• Ethanol (a type of alcohol) is injected into a small artery
    • The alcohol kills cells in the tissue, to shrink the heart muscle to a more ‘normal’ size
    • This improves blood flow through the ventricles, which in turn improves the symptoms

Surgical procedures:

  • Septal myectomy:
    • It is a type of open-heart surgery that is typically used for Obstructive Hypertrophic Cardiomyopathy with severe symptoms
    • The procedure is usually recommended for young patients with poor response to medicines
    • It helps in improving blood pumping by removing part of the thickened heart muscle
  • Surgically-implanted devices such as implantable cardioverter defibrillator (ICD):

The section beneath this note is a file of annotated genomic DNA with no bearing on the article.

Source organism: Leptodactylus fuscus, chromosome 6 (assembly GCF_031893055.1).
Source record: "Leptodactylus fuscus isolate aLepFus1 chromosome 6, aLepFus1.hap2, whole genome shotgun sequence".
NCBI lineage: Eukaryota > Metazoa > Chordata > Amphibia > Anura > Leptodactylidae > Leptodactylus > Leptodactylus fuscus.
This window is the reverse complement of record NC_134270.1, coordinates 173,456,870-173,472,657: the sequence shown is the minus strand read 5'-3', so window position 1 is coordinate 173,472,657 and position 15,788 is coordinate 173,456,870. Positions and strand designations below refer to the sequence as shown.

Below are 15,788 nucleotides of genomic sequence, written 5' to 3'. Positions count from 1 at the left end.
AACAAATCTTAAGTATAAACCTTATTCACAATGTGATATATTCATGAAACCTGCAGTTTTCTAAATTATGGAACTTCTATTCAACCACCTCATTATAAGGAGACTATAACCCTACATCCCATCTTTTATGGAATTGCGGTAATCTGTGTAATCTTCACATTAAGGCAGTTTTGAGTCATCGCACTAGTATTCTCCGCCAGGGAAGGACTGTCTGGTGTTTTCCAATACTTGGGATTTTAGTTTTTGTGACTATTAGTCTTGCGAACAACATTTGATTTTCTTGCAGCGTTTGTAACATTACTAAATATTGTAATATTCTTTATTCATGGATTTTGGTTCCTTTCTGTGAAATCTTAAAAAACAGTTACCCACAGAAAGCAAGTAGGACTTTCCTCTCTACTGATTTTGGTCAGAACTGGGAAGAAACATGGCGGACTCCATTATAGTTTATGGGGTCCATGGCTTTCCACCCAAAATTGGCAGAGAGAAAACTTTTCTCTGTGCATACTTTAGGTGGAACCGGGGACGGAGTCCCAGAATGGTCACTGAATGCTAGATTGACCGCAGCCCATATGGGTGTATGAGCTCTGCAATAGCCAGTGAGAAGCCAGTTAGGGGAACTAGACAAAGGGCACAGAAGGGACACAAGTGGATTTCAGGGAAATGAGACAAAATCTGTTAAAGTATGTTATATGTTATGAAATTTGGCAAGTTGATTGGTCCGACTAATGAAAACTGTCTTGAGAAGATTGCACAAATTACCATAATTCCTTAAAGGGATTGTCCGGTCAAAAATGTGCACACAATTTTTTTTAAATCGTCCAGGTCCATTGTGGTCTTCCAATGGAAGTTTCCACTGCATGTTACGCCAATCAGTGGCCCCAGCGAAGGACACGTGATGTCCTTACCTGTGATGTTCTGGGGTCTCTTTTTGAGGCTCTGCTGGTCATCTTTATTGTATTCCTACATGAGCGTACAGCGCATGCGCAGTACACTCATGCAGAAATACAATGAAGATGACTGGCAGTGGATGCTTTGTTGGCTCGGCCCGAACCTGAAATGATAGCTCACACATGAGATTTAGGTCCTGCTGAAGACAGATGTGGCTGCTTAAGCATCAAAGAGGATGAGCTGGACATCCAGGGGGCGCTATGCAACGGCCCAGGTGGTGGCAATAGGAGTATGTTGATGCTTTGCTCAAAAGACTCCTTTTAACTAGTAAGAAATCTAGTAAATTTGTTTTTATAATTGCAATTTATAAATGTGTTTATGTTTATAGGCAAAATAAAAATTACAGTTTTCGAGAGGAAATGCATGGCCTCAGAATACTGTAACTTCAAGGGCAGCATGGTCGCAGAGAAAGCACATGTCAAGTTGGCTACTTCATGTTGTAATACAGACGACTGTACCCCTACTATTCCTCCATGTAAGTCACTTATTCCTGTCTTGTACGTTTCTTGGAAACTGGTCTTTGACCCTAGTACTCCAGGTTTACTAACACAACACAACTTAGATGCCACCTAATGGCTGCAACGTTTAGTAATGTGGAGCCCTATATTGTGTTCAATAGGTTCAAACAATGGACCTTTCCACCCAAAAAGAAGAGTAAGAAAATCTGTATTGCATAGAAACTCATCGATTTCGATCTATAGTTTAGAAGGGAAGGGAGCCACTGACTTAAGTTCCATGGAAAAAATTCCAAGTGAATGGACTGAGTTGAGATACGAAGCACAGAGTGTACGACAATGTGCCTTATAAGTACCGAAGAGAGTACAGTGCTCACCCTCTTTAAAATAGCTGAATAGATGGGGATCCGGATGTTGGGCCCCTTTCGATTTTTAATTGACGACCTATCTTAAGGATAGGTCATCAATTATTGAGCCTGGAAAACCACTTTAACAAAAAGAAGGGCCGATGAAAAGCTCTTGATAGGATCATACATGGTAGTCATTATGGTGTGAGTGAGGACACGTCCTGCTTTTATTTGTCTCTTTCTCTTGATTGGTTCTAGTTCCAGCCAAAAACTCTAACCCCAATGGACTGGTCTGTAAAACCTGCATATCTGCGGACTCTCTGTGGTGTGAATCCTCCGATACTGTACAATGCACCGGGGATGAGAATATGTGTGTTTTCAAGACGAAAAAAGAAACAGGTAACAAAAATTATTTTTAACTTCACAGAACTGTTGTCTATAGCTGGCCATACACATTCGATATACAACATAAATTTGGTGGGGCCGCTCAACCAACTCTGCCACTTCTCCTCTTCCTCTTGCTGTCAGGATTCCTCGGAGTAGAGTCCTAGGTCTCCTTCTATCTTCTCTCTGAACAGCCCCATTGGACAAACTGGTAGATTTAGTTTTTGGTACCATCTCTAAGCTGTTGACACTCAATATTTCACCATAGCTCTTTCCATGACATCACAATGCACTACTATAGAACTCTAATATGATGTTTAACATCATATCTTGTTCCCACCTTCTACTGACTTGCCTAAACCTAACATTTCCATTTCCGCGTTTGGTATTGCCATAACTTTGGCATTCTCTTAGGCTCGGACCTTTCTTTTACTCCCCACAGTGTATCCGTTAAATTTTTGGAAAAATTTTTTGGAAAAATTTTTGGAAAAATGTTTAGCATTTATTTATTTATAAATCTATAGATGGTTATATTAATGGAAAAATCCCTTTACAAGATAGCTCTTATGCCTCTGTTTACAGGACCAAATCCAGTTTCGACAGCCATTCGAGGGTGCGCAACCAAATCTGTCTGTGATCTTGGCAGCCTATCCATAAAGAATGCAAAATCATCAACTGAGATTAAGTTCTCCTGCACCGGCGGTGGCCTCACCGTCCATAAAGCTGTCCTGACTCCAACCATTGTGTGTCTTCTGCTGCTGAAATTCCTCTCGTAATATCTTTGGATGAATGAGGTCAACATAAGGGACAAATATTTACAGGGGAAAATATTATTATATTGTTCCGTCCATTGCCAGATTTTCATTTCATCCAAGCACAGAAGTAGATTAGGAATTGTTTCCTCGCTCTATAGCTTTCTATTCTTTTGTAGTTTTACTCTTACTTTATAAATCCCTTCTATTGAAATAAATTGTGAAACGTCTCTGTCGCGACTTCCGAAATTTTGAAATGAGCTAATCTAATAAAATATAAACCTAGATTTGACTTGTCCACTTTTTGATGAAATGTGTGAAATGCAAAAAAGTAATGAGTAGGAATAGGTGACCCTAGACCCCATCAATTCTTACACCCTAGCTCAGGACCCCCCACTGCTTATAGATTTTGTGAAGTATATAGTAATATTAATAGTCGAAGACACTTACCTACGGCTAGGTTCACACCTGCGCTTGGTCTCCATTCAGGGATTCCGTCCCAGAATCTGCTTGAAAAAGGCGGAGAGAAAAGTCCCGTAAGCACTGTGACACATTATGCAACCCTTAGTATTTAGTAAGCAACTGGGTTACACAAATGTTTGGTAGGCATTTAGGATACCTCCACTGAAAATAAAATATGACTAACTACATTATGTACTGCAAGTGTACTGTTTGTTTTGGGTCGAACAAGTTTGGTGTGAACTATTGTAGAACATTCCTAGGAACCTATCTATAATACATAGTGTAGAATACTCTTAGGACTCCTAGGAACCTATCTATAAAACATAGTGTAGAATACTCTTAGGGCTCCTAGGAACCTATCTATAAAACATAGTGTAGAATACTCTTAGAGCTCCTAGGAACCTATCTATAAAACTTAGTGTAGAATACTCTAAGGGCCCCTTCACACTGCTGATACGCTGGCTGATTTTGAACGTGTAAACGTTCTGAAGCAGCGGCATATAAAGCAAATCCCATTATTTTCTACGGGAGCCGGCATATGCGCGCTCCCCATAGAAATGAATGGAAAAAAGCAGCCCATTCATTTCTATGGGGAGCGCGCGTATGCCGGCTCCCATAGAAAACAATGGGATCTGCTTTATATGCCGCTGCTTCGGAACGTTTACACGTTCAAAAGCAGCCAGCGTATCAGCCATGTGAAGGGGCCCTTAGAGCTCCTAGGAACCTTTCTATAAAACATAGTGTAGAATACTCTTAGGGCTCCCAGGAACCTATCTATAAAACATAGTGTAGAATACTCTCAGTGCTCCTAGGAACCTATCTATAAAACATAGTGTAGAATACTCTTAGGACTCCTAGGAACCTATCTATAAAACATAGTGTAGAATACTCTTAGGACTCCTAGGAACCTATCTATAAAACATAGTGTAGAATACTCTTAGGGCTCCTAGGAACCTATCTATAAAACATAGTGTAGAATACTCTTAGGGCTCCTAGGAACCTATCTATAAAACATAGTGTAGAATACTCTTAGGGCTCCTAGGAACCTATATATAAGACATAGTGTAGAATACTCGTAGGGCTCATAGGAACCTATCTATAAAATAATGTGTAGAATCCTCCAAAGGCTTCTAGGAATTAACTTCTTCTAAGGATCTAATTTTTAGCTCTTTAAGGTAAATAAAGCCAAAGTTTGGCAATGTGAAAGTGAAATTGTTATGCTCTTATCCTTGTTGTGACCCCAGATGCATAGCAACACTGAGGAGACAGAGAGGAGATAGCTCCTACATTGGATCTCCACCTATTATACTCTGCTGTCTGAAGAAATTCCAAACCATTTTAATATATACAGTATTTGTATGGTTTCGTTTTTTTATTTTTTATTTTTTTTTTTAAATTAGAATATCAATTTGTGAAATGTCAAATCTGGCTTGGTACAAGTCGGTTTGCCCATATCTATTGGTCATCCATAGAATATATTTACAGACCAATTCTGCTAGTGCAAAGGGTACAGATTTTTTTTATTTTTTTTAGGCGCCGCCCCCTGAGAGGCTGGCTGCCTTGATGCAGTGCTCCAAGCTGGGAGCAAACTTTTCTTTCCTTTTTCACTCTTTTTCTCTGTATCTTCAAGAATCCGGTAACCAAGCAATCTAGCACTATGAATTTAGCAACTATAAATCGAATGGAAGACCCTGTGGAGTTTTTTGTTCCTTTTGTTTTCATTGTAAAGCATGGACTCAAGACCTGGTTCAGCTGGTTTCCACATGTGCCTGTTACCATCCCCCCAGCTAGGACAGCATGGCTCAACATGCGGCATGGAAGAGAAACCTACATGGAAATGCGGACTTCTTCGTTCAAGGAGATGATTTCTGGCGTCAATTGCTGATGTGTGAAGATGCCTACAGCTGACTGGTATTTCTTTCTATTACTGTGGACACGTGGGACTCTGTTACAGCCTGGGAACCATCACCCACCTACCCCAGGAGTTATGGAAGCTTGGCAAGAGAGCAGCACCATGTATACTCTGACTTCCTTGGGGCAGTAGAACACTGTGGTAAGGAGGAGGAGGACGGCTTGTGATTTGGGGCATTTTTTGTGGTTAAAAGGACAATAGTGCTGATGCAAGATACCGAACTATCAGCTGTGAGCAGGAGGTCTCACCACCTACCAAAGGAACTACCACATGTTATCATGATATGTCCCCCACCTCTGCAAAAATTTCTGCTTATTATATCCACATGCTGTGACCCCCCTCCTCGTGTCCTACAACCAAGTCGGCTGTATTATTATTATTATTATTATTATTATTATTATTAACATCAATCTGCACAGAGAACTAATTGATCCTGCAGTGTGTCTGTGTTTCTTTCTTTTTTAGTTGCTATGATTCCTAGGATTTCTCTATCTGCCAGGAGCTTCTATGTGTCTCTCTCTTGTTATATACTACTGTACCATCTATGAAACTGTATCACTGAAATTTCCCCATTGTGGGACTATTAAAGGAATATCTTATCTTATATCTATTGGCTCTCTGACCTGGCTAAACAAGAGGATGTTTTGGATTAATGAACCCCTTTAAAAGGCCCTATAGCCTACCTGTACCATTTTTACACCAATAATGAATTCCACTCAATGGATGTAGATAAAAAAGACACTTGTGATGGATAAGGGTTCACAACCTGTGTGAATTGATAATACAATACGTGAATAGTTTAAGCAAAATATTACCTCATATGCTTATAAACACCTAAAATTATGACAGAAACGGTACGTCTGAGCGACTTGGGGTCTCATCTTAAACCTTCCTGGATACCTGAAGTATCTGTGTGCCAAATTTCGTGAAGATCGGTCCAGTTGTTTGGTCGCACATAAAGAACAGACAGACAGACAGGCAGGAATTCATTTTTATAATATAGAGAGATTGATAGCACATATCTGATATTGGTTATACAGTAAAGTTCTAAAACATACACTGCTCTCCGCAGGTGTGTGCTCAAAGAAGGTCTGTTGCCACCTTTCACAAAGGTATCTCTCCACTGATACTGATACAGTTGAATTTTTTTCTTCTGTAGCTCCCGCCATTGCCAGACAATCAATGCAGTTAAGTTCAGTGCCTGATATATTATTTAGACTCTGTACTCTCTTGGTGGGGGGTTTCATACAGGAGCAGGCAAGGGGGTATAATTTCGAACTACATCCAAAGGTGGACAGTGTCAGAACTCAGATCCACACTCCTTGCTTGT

• It is a small device implanted in the chest or abdomen and connected to the heart via wires
    • The device helps control life-threatening arrhythmias that can lead to sudden cardiac arrest
  • In a small percentage of the affected individuals, heart transplantation may be necessary

How can Hypertrophic Obstructive Cardiomyopathy be Prevented?

Hypertrophic Obstructive Cardiomyopathy is a genetic condition in a majority of the affected individuals, and therefore, there are no guidelines or specific methods for preventing the condition from developing.

  • Genetic testing of the expecting parents (and related family members) and prenatal diagnosis (molecular testing of the fetus during pregnancy) may help in understanding the risks better during pregnancy
  • If there is a family history of the condition, then genetic counseling will help assess risks, before planning for a child